Updated: Apr 6, 2021
By early July, however, I called the GI office and told them that I could not wait. I needed to get in earlier. They moved my appointment to early August; it was the best they could do. So it seemed I had no choice but to wait...
In mid-July I had a 3 day convention that I was supposed to attend. The Wednesday before the convention, I was out shopping with my mom and I remember that I wanted to enjoy shopping so much, but I was in so much pain it was difficult to focus or make simple decisions about what clothes I liked. Talking to my mom later, she had no idea I was in that much pain because I faked it so well.
There were other things going on by that point too, that I was pretty much ignoring. I was spiking fevers every single night, I was losing hair, and I had lost 20lbs in a month. Everything I ate made me sick, and my body ached constantly.
On Thursday, the day before the convention, I had been at my school doing some pre-board clinical work, and I couldn’t make it through the day. At noon I went home, and this was the first time EVER that I had let my pain stop me from anything. It was at that point that I called my PCP and told him that I could not make it through the day and needed to be checked out. The only appointment they had was Friday morning, so I would miss the first day of the convention. I was disappointed but my mom and husband encouraged me to take the appointment.
My husband went to the convention, so my mom took me to my appointment on Friday morning. My doctor asked me about my pain level, and I told him it was not excessive, I was just in my normal amount of pain. My mom jumped in, “Do you hear that?!” My PCP, who had known me for 13 years, said, “yes, I heard that.” Apparently having a “normal amount of pain” wasn’t actually normal?!
He ordered more blood work and a stool sample (so gross!!) and that was about it. I love my PCP, and I truly think that most doctors really have their patient’s best interests at heart. But diagnosis is such a complicated and often lengthy process. And plus, I often think as patients and especially as women, we tend to minimize what is actually going on because we either don’t want to cause an issue, or we aren’t even sure ourselves how serious it is until someone else tells us.
The rest of Friday I slept, ate, and went to the bathroom. I ate very little and very bland, because each time I ate, the pain was nearly unbearable. Friday evening, my doctor called with again that good/bad news – I had a Clostridium difficile infection, or C-Diff! C-Diff is a bacterium that can cause an infection when there is too much present in the intestines. Symptoms include severe abdominal pain, fever, and bathroom urgency. My doctor made a point to say that, although this was an acute infection, it didn’t rule out that I may have something chronic going on, and he still wanted me to follow up with the Gastroenterologist.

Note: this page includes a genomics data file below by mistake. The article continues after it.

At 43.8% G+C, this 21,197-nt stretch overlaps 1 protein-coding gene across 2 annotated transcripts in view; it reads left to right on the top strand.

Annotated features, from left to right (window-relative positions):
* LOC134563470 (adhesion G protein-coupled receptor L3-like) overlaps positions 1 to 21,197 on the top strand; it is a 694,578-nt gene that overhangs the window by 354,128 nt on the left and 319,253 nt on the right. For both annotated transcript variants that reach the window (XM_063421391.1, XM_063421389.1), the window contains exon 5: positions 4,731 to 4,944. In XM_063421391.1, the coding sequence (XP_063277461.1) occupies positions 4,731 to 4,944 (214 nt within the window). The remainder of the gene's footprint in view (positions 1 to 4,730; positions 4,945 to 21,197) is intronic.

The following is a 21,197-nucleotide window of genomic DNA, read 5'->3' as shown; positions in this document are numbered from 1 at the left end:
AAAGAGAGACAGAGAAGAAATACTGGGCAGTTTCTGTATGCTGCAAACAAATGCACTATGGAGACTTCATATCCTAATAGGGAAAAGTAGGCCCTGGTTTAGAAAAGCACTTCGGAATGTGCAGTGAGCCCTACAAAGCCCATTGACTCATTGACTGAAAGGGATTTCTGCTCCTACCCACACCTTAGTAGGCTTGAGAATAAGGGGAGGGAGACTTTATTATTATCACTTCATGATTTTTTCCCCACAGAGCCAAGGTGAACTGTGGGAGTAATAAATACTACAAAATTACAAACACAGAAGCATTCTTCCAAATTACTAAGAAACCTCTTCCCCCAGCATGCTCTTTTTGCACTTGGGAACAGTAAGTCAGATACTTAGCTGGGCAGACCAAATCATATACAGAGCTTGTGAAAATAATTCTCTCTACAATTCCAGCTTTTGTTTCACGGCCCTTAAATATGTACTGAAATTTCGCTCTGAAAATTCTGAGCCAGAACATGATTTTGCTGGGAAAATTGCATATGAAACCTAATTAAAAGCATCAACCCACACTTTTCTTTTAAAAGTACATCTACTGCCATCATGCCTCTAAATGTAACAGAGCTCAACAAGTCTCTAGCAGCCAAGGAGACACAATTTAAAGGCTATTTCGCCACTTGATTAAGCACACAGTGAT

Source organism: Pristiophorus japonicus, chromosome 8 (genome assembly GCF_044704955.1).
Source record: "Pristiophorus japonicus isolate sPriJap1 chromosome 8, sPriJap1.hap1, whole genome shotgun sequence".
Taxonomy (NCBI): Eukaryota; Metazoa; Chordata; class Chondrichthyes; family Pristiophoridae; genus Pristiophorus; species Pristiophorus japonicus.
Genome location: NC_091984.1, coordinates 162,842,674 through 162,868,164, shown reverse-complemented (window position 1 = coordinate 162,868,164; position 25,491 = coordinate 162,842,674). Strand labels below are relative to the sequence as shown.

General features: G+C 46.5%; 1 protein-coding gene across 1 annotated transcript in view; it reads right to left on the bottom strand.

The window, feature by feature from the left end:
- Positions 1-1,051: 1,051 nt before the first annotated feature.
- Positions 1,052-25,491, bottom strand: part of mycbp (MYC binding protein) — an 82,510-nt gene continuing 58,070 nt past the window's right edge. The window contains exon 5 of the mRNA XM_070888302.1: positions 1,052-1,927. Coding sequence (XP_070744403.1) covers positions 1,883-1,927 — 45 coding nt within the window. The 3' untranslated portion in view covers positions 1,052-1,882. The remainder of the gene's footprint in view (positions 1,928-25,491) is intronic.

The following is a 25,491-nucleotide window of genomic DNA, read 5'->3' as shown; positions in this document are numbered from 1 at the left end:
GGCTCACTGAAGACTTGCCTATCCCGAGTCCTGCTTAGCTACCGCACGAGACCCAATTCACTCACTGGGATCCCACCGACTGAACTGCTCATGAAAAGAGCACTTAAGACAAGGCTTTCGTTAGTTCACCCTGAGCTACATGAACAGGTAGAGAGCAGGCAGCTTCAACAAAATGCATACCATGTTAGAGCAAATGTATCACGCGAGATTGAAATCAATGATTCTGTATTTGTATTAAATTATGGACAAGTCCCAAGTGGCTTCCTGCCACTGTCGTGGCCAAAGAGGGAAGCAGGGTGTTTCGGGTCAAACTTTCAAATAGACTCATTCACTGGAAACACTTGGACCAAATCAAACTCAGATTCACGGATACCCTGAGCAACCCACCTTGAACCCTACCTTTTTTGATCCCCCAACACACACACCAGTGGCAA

C-Diff can be extremely contagious, so that ended my plans for the weekend. I was put on heavy antibiotics and I HOPED that this was finally it!! I had all of the symptoms and it could possibly explain away everything.
Obviously, it did not. The antibiotics did, what appeared to me to be, nothing. After resting Friday-Monday, Tuesday I got up and went in to my school for a day of clinical work. I pushed myself through the whole day, and came home to crash. I ate what I considered to be a bland meal, and instantly regretted it. I told my husband that if I was to go to the hospital right now, I would tell them my pain was an “8”. He urged me to go, but I did not want to. I knew I had C-Diff and I knew that I was only half way through my antibiotics, and I just wanted to wait it out.
The details here get a little fuzzy to me, I think because I was so sick that I just forget a few things. But I know that on Wednesday after some sort of communication with my doctor, he sent me for a chest x-ray and a urine test. My husband was working, so my mom took me to the hospital for the chest x-ray. As we sat waiting for the test, I received a call from my PCP’s office. I went out into the hall and my doctor’s nurse told me that considering it had been 6 days on antibiotics and I was still in so much pain, he wanted me to go to the ER. We hung up and I came back into the waiting room with my mom.
I sat down very calmly and said, “The doctor wants me to go to the ER. But do not tell Greg (my husband) that, because I am not sure if I am going to go.” My mom agreed, but I can’t imagine what was going through her head at the time.
Right before I went in for my x-ray, a nurse who has been a close friend to our family and that I’ve known my entire life came out to the waiting room to see us. She happened to work in that department and asked what was going on. I told her how I had been feeling and then they called me back for my x-ray. I remember thinking to myself, ‘I know I told my mom not to tell anyone that my doctor wants me to go to the ER, but I really hope that she tells our nurse friend and gets her opinion.’
I had my x-ray, I came back out to my mom, and the first thing I said was, “Did you tell [Nurse friend] that my doctor wants me to go to the ER?”
My mom had guilt all over her face! I told her I wasn’t upset, but wanted to know.
She said yes, she had told her. She said our friend said she had never seen me so sick before and something was definitely wrong, and it was time to go to the ER. I told my mom that I was hoping she would tell her, because at that point I couldn’t make decisions and I needed someone I trusted to tell me what I needed to hear.
So we called my husband, and we went to the ER.
Nurse friend, you know who you are. And to this day I am still forever grateful to you.
Also, mom, sorry I put you through so much stress. You are the best!
Part 3 coming next week…
Stay strong and s m i l e